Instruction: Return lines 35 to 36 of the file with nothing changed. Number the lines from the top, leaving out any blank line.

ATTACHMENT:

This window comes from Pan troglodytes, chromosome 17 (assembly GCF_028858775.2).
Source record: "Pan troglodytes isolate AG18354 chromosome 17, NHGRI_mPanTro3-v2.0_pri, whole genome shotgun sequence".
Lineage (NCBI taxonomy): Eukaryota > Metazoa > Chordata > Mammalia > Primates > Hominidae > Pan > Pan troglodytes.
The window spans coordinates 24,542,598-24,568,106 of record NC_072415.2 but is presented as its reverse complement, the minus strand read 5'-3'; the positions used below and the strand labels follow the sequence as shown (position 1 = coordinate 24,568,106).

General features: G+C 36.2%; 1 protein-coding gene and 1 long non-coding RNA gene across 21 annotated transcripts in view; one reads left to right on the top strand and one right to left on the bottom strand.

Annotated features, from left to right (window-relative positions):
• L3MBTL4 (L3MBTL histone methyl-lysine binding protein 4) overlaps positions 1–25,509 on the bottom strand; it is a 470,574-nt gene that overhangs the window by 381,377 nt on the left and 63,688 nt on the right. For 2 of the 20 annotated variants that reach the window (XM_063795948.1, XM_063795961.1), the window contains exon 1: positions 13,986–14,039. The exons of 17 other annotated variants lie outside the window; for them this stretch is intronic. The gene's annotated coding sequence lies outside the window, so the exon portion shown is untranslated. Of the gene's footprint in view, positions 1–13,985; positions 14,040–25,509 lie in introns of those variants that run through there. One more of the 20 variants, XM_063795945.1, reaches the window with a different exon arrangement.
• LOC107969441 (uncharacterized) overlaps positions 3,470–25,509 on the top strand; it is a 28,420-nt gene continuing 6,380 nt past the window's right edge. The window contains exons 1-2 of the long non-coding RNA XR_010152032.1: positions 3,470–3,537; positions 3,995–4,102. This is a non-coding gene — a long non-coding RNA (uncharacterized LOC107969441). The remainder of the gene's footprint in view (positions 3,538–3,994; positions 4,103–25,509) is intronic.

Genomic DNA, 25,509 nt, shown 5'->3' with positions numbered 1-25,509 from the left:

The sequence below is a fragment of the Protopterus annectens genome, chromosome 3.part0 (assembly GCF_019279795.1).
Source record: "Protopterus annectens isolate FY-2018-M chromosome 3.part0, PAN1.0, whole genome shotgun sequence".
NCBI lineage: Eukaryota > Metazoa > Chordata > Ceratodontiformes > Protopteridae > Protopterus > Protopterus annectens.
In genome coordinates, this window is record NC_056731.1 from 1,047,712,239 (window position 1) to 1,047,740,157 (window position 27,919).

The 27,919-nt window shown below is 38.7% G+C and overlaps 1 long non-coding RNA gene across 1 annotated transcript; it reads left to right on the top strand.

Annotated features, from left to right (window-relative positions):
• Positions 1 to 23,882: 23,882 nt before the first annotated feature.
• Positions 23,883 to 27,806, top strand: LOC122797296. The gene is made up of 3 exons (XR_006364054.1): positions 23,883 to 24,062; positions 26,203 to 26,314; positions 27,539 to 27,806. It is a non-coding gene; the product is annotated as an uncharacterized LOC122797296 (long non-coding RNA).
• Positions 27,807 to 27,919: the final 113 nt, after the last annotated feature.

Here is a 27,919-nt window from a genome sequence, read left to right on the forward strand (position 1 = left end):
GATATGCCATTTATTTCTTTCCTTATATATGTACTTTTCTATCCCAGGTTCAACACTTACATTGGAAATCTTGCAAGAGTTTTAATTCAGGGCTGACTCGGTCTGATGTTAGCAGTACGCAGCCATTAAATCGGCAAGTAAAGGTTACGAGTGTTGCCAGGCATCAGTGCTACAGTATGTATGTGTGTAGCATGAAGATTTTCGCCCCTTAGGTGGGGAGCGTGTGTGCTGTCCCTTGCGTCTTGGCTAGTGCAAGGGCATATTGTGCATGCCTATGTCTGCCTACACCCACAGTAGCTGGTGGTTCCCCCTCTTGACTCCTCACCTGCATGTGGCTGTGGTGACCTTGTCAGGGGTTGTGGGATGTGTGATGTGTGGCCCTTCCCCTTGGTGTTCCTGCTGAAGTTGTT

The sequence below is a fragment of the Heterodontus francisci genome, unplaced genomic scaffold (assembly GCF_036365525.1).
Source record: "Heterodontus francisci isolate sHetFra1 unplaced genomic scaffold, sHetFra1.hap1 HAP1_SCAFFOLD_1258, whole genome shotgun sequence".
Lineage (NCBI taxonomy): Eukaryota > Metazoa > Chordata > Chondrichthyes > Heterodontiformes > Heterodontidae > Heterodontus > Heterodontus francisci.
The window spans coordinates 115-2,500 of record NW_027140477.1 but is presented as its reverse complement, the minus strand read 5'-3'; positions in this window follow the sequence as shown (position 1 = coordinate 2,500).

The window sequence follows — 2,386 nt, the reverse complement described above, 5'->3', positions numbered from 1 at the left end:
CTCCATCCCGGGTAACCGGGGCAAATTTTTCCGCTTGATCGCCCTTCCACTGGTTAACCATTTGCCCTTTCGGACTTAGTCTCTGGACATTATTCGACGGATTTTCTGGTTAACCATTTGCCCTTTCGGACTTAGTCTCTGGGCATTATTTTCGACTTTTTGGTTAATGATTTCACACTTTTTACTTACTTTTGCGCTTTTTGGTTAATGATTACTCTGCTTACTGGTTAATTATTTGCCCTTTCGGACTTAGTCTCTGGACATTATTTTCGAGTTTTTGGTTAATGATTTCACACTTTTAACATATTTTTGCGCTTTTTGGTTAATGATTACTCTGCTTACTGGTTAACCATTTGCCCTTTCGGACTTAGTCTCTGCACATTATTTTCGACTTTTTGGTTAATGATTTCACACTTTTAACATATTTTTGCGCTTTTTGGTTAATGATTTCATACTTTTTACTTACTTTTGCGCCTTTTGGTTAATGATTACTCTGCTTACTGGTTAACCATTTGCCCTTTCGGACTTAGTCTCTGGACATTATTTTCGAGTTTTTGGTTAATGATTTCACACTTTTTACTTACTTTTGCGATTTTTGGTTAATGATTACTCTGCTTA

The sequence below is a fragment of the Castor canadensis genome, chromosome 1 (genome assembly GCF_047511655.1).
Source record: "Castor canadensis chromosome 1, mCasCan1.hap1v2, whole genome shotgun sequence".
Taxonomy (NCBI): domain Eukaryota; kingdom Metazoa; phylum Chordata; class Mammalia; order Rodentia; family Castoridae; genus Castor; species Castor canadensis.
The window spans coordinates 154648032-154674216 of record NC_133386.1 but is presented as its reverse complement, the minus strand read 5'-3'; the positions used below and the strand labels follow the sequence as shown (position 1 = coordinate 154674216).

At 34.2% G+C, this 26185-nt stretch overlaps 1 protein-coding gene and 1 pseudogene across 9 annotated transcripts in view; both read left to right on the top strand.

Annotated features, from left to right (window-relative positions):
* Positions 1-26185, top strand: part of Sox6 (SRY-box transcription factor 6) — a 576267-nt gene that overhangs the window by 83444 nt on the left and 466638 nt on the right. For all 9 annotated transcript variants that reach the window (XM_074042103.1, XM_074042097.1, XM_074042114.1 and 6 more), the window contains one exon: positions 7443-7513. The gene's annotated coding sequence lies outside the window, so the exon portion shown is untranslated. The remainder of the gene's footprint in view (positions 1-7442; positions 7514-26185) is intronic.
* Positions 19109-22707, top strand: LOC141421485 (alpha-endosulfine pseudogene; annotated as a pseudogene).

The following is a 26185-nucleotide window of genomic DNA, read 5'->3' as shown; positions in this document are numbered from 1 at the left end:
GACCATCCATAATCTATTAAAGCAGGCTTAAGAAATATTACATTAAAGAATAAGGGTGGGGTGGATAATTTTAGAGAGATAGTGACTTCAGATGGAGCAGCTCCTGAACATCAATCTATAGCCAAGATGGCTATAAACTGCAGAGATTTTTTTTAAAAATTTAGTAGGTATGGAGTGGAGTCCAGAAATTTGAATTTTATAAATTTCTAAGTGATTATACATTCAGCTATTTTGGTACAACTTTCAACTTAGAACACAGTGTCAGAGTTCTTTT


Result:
The following is a 26185-nucleotide window of genomic DNA, read 5'->3' as shown; positions in this document are numbered from 1 at the left end:
GACCATCCATAATCTATTAAAGCAGGCTTAAGAAATATTACATTAAAGAATAAGGGTGGGGTGGATAATTTTAGAGAGATAGTGACTTCAGATGGAGCAGCTCCTGAACATCAATCTATAGCCAAGATGGCTATAAACTGCAGAGATTTTTTTTAAAAATTTAGTAGGTATGGAGTGGAGTCCAGAAATTTGAATTTTATAAATTTCTAAGTGATTATACATTCAGCTATTTTGGTACAACTTTCAACTTAGAACACAGTGTCAGAGTTCTTTT